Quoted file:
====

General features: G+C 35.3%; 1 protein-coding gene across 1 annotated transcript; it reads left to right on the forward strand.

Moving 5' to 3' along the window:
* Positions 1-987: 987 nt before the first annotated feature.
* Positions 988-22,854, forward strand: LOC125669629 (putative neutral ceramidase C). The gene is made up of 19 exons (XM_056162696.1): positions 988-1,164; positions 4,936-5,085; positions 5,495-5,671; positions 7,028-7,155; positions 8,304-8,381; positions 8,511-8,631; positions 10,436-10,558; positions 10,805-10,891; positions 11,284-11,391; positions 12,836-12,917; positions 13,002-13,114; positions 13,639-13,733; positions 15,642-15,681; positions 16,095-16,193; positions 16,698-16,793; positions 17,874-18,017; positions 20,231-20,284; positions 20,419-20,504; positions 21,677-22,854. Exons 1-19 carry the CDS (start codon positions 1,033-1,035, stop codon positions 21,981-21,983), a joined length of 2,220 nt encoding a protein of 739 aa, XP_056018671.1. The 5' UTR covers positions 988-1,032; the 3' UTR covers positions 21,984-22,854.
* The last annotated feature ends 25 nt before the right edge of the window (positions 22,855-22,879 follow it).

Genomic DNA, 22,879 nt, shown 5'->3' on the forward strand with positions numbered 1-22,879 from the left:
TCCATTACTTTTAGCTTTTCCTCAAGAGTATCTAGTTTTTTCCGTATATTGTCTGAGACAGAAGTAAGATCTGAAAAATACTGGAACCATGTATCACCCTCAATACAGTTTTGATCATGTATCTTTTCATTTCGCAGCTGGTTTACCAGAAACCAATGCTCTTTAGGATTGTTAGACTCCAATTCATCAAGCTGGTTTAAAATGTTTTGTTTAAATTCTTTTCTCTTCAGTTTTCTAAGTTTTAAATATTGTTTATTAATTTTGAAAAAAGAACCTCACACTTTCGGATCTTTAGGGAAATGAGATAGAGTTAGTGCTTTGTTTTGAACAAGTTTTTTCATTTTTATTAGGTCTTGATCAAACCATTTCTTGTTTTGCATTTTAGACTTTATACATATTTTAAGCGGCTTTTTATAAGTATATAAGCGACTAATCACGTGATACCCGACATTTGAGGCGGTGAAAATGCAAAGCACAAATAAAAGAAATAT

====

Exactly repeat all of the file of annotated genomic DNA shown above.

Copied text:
General features: G+C 35.3%; 1 protein-coding gene across 1 annotated transcript; it reads left to right on the forward strand.

Moving 5' to 3' along the window:
* Positions 1-987: 987 nt before the first annotated feature.
* Positions 988-22,854, forward strand: LOC125669629 (putative neutral ceramidase C). The gene is made up of 19 exons (XM_056162696.1): positions 988-1,164; positions 4,936-5,085; positions 5,495-5,671; positions 7,028-7,155; positions 8,304-8,381; positions 8,511-8,631; positions 10,436-10,558; positions 10,805-10,891; positions 11,284-11,391; positions 12,836-12,917; positions 13,002-13,114; positions 13,639-13,733; positions 15,642-15,681; positions 16,095-16,193; positions 16,698-16,793; positions 17,874-18,017; positions 20,231-20,284; positions 20,419-20,504; positions 21,677-22,854. Exons 1-19 carry the CDS (start codon positions 1,033-1,035, stop codon positions 21,981-21,983), a joined length of 2,220 nt encoding a protein of 739 aa, XP_056018671.1. The 5' UTR covers positions 988-1,032; the 3' UTR covers positions 21,984-22,854.
* The last annotated feature ends 25 nt before the right edge of the window (positions 22,855-22,879 follow it).

Genomic DNA, 22,879 nt, shown 5'->3' on the forward strand with positions numbered 1-22,879 from the left:
TCCATTACTTTTAGCTTTTCCTCAAGAGTATCTAGTTTTTTCCGTATATTGTCTGAGACAGAAGTAAGATCTGAAAAATACTGGAACCATGTATCACCCTCAATACAGTTTTGATCATGTATCTTTTCATTTCGCAGCTGGTTTACCAGAAACCAATGCTCTTTAGGATTGTTAGACTCCAATTCATCAAGCTGGTTTAAAATGTTTTGTTTAAATTCTTTTCTCTTCAGTTTTCTAAGTTTTAAATATTGTTTATTAATTTTGAAAAAAGAACCTCACACTTTCGGATCTTTAGGGAAATGAGATAGAGTTAGTGCTTTGTTTTGAACAAGTTTTTTCATTTTTATTAGGTCTTGATCAAACCATTTCTTGTTTTGCATTTTAGACTTTATACATATTTTAAGCGGCTTTTTATAAGTATATAAGCGACTAATCACGTGATACCCGACATTTGAGGCGGTGAAAATGCAAAGCACAAATAAAAGAAATAT